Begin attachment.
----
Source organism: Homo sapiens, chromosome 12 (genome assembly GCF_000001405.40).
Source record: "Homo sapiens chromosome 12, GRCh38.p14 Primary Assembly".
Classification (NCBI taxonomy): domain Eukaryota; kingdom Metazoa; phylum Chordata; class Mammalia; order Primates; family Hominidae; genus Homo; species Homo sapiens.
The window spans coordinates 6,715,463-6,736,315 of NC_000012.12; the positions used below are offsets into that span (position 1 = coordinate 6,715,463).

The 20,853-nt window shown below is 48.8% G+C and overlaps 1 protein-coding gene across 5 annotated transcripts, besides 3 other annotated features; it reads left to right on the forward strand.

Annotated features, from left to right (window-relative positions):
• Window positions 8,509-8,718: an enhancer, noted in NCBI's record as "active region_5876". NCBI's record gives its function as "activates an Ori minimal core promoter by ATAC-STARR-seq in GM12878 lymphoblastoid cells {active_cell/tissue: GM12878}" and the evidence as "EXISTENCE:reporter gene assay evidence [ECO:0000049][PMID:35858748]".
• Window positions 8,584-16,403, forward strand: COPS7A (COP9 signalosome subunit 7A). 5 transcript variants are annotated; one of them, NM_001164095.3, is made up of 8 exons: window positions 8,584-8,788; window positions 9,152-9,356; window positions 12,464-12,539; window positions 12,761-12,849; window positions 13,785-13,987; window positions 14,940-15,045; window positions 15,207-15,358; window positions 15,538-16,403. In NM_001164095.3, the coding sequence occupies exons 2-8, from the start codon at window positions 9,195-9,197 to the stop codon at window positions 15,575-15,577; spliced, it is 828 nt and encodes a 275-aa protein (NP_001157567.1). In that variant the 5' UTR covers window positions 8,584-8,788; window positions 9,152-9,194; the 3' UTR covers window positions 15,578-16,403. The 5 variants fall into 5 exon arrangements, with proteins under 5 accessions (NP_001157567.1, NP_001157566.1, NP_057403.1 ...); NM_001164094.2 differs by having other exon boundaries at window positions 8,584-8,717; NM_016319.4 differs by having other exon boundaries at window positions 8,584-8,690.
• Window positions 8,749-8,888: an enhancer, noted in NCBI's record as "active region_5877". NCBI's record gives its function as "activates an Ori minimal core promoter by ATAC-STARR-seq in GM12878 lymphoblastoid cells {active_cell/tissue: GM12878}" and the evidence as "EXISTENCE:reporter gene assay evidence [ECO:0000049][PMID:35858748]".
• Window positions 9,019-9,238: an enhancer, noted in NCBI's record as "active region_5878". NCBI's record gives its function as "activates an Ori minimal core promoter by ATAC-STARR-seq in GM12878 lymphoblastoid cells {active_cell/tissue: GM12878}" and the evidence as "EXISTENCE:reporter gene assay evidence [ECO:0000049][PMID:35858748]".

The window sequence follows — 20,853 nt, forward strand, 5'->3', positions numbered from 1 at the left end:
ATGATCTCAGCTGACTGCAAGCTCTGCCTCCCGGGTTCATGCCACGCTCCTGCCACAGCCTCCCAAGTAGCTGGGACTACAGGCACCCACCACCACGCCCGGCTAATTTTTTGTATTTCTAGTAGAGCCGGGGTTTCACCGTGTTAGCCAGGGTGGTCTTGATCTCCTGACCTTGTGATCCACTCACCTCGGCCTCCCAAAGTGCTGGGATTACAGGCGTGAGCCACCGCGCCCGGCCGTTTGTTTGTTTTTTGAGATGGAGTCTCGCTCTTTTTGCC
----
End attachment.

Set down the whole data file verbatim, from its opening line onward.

Source organism: Homo sapiens, chromosome 12 (genome assembly GCF_000001405.40).
Source record: "Homo sapiens chromosome 12, GRCh38.p14 Primary Assembly".
Classification (NCBI taxonomy): domain Eukaryota; kingdom Metazoa; phylum Chordata; class Mammalia; order Primates; family Hominidae; genus Homo; species Homo sapiens.
The window spans coordinates 6,715,463-6,736,315 of NC_000012.12; the positions used below are offsets into that span (position 1 = coordinate 6,715,463).

The 20,853-nt window shown below is 48.8% G+C and overlaps 1 protein-coding gene across 5 annotated transcripts, besides 3 other annotated features; it reads left to right on the forward strand.

Annotated features, from left to right (window-relative positions):
• Window positions 8,509-8,718: an enhancer, noted in NCBI's record as "active region_5876". NCBI's record gives its function as "activates an Ori minimal core promoter by ATAC-STARR-seq in GM12878 lymphoblastoid cells {active_cell/tissue: GM12878}" and the evidence as "EXISTENCE:reporter gene assay evidence [ECO:0000049][PMID:35858748]".
• Window positions 8,584-16,403, forward strand: COPS7A (COP9 signalosome subunit 7A). 5 transcript variants are annotated; one of them, NM_001164095.3, is made up of 8 exons: window positions 8,584-8,788; window positions 9,152-9,356; window positions 12,464-12,539; window positions 12,761-12,849; window positions 13,785-13,987; window positions 14,940-15,045; window positions 15,207-15,358; window positions 15,538-16,403. In NM_001164095.3, the coding sequence occupies exons 2-8, from the start codon at window positions 9,195-9,197 to the stop codon at window positions 15,575-15,577; spliced, it is 828 nt and encodes a 275-aa protein (NP_001157567.1). In that variant the 5' UTR covers window positions 8,584-8,788; window positions 9,152-9,194; the 3' UTR covers window positions 15,578-16,403. The 5 variants fall into 5 exon arrangements, with proteins under 5 accessions (NP_001157567.1, NP_001157566.1, NP_057403.1 ...); NM_001164094.2 differs by having other exon boundaries at window positions 8,584-8,717; NM_016319.4 differs by having other exon boundaries at window positions 8,584-8,690.
• Window positions 8,749-8,888: an enhancer, noted in NCBI's record as "active region_5877". NCBI's record gives its function as "activates an Ori minimal core promoter by ATAC-STARR-seq in GM12878 lymphoblastoid cells {active_cell/tissue: GM12878}" and the evidence as "EXISTENCE:reporter gene assay evidence [ECO:0000049][PMID:35858748]".
• Window positions 9,019-9,238: an enhancer, noted in NCBI's record as "active region_5878". NCBI's record gives its function as "activates an Ori minimal core promoter by ATAC-STARR-seq in GM12878 lymphoblastoid cells {active_cell/tissue: GM12878}" and the evidence as "EXISTENCE:reporter gene assay evidence [ECO:0000049][PMID:35858748]".

The window sequence follows — 20,853 nt, forward strand, 5'->3', positions numbered from 1 at the left end:
ATGATCTCAGCTGACTGCAAGCTCTGCCTCCCGGGTTCATGCCACGCTCCTGCCACAGCCTCCCAAGTAGCTGGGACTACAGGCACCCACCACCACGCCCGGCTAATTTTTTGTATTTCTAGTAGAGCCGGGGTTTCACCGTGTTAGCCAGGGTGGTCTTGATCTCCTGACCTTGTGATCCACTCACCTCGGCCTCCCAAAGTGCTGGGATTACAGGCGTGAGCCACCGCGCCCGGCCGTTTGTTTGTTTTTTGAGATGGAGTCTCGCTCTTTTTGCC